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Floating Your Way to a Better You

The start of a new year is often a time for making plans and inspiring change, but 2021 has just begun and already it has a lot of expectations placed upon it. With the pandemic, 2020 felt like a global “timeout” for many, so we’ve had to push things off, and are banking on this year being an opportunity for new beginnings. In the spirit of pursuing positive change, here’s a collection of some lesser known benefits of floating.


This one feels like cheating because it seems so obvious, but a better night’s sleep is one of the best ways to set yourself up for success when trying to create a new routine or build better habits. Maybe the better habit you’re trying to build is around sleep, in which case, hey – two birds, one stone!

Improving sleep is consistently one of the most reported benefits from float studies (right below reduced stress and anxiety).


One of the interesting ways floating impacts our minds is through our emotional state, which can, in turn, impact how we retain information. People experiencing negative emotions tend to have trouble remembering positive experiences and, even with neutral information, what they recall tends to be less specific.

Since floating is so good at reducing stress and anxiety, it’s no surprise that in clinical trials researchers found that memory recollection in people who floated was more vivid and intense compared to control groups.

Floating also helps with training skills as well. In high performing athletes who trained for precision, floating helped improve performance beyond their regular training plateau. Whether it was archery, marksmanship, or endurance, floating made it possible for them to do better more consistently.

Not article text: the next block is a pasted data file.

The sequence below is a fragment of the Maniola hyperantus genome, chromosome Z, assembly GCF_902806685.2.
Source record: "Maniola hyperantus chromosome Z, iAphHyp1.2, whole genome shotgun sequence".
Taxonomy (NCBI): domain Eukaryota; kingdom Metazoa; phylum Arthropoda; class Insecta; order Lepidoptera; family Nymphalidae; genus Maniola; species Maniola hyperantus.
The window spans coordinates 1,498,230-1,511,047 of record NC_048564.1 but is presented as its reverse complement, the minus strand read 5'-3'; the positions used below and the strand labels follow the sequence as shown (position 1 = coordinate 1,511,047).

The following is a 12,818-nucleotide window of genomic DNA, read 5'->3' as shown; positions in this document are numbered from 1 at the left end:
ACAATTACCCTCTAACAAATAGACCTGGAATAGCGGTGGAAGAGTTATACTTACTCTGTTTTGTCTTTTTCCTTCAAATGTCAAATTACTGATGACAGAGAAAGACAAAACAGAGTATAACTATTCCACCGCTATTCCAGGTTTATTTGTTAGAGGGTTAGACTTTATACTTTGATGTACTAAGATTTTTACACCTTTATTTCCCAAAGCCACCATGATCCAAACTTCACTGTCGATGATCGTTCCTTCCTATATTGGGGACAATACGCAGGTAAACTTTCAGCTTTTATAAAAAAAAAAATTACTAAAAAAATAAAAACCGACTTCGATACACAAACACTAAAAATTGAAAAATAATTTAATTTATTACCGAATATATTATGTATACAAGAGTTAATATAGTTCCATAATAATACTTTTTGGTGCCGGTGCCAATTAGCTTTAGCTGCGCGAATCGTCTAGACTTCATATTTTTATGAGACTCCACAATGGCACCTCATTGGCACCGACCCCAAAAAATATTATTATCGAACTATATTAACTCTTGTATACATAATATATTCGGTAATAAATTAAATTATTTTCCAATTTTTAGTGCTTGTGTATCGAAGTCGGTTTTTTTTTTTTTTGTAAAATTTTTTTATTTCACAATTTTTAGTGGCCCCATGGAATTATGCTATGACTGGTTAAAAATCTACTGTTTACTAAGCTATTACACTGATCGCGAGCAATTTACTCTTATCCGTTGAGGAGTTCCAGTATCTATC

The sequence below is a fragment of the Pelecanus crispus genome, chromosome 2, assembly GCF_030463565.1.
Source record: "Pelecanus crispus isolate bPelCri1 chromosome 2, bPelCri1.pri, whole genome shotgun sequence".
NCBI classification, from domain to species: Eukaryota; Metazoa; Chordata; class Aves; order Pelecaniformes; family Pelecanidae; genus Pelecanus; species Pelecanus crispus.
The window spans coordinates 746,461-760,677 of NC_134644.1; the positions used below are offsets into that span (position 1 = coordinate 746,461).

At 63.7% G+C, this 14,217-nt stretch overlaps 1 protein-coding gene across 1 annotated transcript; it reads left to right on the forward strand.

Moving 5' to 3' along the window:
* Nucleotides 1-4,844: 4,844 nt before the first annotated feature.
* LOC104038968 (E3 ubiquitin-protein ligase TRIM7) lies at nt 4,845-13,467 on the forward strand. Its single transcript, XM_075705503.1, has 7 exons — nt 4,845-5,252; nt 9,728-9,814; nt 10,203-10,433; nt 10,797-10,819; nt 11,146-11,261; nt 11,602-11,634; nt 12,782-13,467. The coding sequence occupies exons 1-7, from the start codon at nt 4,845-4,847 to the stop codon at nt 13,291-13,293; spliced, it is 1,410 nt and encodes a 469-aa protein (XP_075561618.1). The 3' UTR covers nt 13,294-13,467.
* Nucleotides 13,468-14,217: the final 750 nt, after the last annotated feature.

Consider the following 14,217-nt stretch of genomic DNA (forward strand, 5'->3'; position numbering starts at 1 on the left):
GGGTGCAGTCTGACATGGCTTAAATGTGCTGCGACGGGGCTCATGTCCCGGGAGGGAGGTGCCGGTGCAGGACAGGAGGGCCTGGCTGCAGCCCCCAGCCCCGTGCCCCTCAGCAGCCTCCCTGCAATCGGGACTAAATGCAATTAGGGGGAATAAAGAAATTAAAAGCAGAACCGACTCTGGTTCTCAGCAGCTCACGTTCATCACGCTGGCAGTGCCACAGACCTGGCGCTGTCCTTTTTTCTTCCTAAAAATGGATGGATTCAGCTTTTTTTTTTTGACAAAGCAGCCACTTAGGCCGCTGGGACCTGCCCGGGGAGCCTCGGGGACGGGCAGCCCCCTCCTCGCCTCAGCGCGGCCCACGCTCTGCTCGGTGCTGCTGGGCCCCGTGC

Anyone who has recovered from addiction can tell you that isolating yourself from whatever is triggering your impulses can be extremely helpful, even for relatively short periods of time.

There was some excellent research done about sensory isolation to combat addiction of nicotine, alcohol, and narcotics. The studies showed that prolonged isolation is really great at dealing with withdrawal symptoms as well, lessening their intensity and making them more manageable. It’s been so effective that certain recovery programs have begun integrating floating into their treatment to help lower the risk of relapse in drug addiction.

In addition to the research, there are several personal stories that have attributed floating to helping with addiction. John Lennon, as shared in Lives of John Lennon by Albert Goldman, famously used floating to help him overcome his heroin addiction.


No matter what your New Year’s Resolution may be, floating can be a really helpful tool in getting there. And even if you’re not sure what goals you’d like to focus on in the New Year, a float tank can be a great place to think about it.


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